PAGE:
CHILD . The child is a universal symbol of future potentiality as well as the carrier of the heritage of the past. The child is symbolic of the past, coming into being from generative forces that preceded it, yet for it the future is an open possibility. In Essays on a Science of Mythology (1949), Károly Kerényi states that the image of the primordial child represents the childhood of the world itself, even the origin of life. There is a mystery about the child, for what it will be as an adult is not yet and cannot be known. The child represents innocence, purity, wonder, receptivity, freshness, noncalculation, the absence of narrow ambition and purpose. As yet innocent of life, the child portrays the beginning, the origin of all. It symbolizes a primordial unity, before differentiation has taken place. Gender differences are mainly in potentiality; consciousness has not been separated out from the unconscious; choice has yet to become a burden and a responsibility.
In the alchemical tradition of medieval Europe, a child wearing a crown or regal garments was a symbol of the philosopher's stone, that is, of a wholeness realizing the mystical union of the inner spirit with the eternal spirit. Something of this feeling may sustain the devotion to the Infant Jesus of Prague, whose statue, preserved since 1628 in the Church of Our Lady of Victory in Prague, portrays the infant Jesus as Christ the King, with his left hand encircling a miniature globe surmounted by a cross and his right hand bestowing a blessing.
Because the child requires care and nurture, it represents the needs and demands of utter dependency. The child's closeness to nature is indicated in numerous stories telling of a special child being cared for by animals. Children are further associated with the Great Mother, and thus with maternal elements such as water; in legend, then, one finds children brought by fishers such as the stork, or by water dwellers such as the frog, or born from Mother Earth under a bush or in a cave. Children are often used to personify the seasons: Spring, amid leaves and flowers; Summer, holding ears of corn; Autumn, with fruit; Winter, wrapped in a cloak. Growth and development are implicit, for childhood is a temporary state. The child represents incredible power, vitality, and persistence toward growth; one grows up physically, whether one wishes to or not. Furthermore, there is rejoicing at growth, no matter how charming a child may be. There is grief at the death of a child but not at the loss of a child to adulthood.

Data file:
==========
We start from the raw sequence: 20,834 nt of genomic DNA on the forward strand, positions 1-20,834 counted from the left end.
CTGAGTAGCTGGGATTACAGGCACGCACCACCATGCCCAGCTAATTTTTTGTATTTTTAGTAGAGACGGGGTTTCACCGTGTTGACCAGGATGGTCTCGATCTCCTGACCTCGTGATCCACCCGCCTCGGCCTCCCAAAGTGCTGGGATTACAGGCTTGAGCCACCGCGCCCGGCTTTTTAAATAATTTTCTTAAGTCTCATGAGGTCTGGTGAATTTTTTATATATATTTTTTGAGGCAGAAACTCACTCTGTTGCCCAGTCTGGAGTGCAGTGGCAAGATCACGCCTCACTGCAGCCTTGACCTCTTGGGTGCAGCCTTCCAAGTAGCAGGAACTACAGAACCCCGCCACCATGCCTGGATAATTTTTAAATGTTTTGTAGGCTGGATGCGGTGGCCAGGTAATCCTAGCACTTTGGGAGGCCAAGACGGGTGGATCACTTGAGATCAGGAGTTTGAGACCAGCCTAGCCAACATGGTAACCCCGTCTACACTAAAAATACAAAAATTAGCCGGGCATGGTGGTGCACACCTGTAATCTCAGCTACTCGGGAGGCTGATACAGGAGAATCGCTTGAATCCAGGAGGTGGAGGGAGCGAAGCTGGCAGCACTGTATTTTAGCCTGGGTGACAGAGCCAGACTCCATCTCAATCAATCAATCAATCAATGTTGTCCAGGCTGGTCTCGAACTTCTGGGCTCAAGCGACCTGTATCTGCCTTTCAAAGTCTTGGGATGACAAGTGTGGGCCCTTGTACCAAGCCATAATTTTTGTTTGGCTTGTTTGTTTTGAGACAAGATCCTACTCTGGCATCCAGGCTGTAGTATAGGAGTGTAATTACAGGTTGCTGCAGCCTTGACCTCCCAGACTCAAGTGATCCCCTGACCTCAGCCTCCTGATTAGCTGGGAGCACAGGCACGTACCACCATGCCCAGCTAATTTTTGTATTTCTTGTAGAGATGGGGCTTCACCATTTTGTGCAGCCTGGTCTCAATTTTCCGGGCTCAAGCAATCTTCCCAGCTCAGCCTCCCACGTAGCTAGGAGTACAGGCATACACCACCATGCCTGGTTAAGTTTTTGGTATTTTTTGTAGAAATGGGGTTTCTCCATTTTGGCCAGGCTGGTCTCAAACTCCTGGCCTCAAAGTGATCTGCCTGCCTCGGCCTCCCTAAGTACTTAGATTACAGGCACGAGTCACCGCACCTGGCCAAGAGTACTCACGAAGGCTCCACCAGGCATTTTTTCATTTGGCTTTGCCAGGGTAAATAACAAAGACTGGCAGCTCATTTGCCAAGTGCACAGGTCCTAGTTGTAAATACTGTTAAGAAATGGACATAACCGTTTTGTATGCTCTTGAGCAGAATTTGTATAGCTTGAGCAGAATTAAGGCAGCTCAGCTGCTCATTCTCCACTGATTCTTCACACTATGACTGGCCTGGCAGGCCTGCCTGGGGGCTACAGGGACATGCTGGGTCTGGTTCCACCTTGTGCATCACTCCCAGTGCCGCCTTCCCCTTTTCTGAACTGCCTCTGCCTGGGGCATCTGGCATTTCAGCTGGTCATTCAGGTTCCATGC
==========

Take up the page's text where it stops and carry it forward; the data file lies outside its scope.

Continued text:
Children and old people have something in common and usually get along well with one another; both must accept dependency. The child also symbolizes that stage of life in which the old person, transformed, acquires a new simplicity. Together, they represent the continuity and flow of life. The child symbolizes a higher transformation of individuality, the self transmuted and reborn into perfection. Thus, not surprisingly, the motif of the child is found in religions and mythologies from earliest times and all around the world. In Christianity, for example, the baby in the crèche and the adult on the cross are the two poles between which the liturgical year moves, each in different ways pointing to the tasks of human life for spiritual development.
The Child in Mythology